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forming 350 Rem mag brass

 
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  #1  
Old 02-23-2011, 09:24 PM
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Location: Willamette Vally
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forming 350 Rem mag brass

Well I have a little bit of a problem as of late. I have 28 pieces of very tired 350 Rem mag brass and what little brass Remington does make for this caliber goes to their dismal factory loading that wont shoot minute of barn in my rifle. My hand loads have been around 1.5 moa which is adequate for what I do with this rifle. It is not for long range, but for carrying and thick brush/timber. The brass That I do have is showing signs of impending case head separation and neck splits are getting common. I need to start making brass out of 300 Win mag, 7mm Rem mag, or even 375H&H if I can find it cheap and it is decent brass. My questions are, where can I get the dies to form the brass I need? What else will be necessary to form this brass? What brass would you start with? I am not an idiot but I have never had to form a case from a different case and my experience with reloading is fairly basic testing of bullets, powder/charge weight, resizing cases, not blowing my hands and face apart, the usual stuff. Your help is very much appreciated as there really isn't much time till Elk season, and I need to re-develop loads, re-sight in and practice after I have some brass.
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  #2  
Old 02-25-2011, 12:55 PM
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Re: forming 350 Rem mag brass

I think that forming cases out of .358 Norma or .338 Winchester brass would be your best bet. The Norma would be easier all the way around. You'll have to trim the cases a minum of two times turing the process, and three would be best. I'd also go so far as to find exactly what the max neck length of the chamber is in the barrel, and do a trim that's about .007" short before fire forming. With the Norma case the brass is not going to shrink all that much, but still will a little. Using .338 brass is still much easier than the others, but will involve at least two more steps to get there
gary
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  #3  
Old 02-25-2011, 02:31 PM
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Re: forming 350 Rem mag brass

Do an extensive search online for brass. You should be able to find some.
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  #4  
Old 02-25-2011, 02:57 PM
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Re: forming 350 Rem mag brass

I've done quite a bit of case reforming and routinely make .30-06 into .243, .22-250, etc, but I haven't done that one. No matter, the principles will be the same.

TRy it, you may be able to do it in a single step with your current sizer. The donor case caliber won't matter because the old neck is going to be cut off anyway. So, use any magnum cases you can pick up cheap until you work out your method. A small collection of .300 WM range brass would be good to start.

Remove the decapper assembly from your .350 sizer, put the body in the press normally. Use a high grade case lube (I like Imperial and Lee) to completely but thinly cover the case below the shoulder. Push the greased donor case into the die in short steps, maybe 1/8" inch at a time, so the case lube can spread over the moving shoulder as it's set back. Remove and inspect the body-to-shoulder transition for an unwrinkled surface. If there are no wrinkles, you're home free (lube dents don't matter, they will blow out). If you have wrinkles, you can try annealing another case down to the proper location of the .350 shoulder and try again. If you get wrinkles on an annealed case you need an intermediate die.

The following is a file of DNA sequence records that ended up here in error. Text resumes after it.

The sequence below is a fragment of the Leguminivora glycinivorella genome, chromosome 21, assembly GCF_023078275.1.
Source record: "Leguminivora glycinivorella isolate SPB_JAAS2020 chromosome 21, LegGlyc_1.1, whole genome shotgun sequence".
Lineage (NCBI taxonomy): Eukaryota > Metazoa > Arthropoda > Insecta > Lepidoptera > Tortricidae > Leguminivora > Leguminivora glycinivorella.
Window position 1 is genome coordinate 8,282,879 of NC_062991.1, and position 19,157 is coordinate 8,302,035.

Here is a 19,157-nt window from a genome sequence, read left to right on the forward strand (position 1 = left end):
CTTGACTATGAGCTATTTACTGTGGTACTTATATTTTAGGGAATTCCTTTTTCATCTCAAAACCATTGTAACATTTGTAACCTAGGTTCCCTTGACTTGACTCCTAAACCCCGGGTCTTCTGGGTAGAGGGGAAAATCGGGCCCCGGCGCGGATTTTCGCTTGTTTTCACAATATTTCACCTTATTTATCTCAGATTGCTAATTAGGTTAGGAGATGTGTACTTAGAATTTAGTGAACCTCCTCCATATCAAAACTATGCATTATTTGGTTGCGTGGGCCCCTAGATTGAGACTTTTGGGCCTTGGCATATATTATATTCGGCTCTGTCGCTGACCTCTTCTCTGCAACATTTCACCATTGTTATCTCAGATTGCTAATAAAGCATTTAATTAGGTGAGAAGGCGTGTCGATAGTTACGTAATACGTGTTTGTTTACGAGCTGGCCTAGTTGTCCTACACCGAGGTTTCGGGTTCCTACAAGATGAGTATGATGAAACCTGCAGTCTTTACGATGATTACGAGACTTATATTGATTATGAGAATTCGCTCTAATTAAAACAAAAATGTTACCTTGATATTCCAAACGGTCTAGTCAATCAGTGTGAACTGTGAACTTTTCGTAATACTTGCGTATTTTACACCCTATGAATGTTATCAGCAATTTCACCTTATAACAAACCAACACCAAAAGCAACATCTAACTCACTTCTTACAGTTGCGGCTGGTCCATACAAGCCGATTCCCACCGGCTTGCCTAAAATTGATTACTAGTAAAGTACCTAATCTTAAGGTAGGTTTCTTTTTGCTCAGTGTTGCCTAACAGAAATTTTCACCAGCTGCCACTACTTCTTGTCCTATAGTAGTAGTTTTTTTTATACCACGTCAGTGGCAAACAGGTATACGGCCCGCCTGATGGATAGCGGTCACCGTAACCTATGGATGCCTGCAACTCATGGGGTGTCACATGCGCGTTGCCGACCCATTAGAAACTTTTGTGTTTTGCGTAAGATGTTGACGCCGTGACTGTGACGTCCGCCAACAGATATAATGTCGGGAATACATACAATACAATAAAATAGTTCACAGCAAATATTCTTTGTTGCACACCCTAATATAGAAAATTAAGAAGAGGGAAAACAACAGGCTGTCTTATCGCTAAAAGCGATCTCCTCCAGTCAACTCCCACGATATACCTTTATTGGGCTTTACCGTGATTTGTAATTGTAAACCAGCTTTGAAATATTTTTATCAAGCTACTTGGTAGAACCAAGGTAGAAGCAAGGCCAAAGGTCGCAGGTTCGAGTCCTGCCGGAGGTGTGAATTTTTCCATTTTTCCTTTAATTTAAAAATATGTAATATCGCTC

If you do need an intermediate die you can do a web search for CH4D, contact them for an intermediate formimg die; it shouldn't require more than one. OR, if you have a little "grease monkey" in your DNA, you can find a second .350 sizer die and modify it yourself for much less cost. (Home modified sizer dies are all I've ever used for reforming, the factory forming dies are nice but much too costly for my tastes.)

IF I were doing what you need, I'd bore the neck out of a standard FL donor die to make the intermediate. You need to make its neck about half way between the final neck diameter and the shoulder diameter. Find a common, low cost carbide concrete drill bit that's close to the diameter you nieed and use it to drill the case hardened steel die. Drill from the bottom, with the die clamped in a drill press. Eyeball center the bit and push it all the way through, it won't be difficult. Afterwards make a smoothing lap out of a split dowel holding a strip of emery cloth, a medium grit will work fine, to remove the sharp neck edge. Use your "new" die, anneal the necks again and you should have no more trouble forming the .350 cases.

You will have to cut off the much too long neck but it's easy to do that with a Dremel tool with a metal cut-off disc. Use your case trimmer to take it to the finished length. Or, best of all, use a file trim die if you have or can find one.

Now, with your supply of new .350 cases, load a dummy round and measure the finished neck to see if it exceeds proper diameter. If not, fine. If it is too big you will have to turn the necks until they are the proper thickness. Given that you will have thick case body brass in the new necks it's quite likely you WILL have to thin them.

After they have been formed (and thinned?), anneal the necks or they will soon crack in use. Do a web search on CASE ANNEALING to find some help in doing it correctly. Too little heat does nothing, too much heat destroys the needed hardness for a good grip on seated bullets. Any "red glow" you can see in a lighed room is TOO HOT!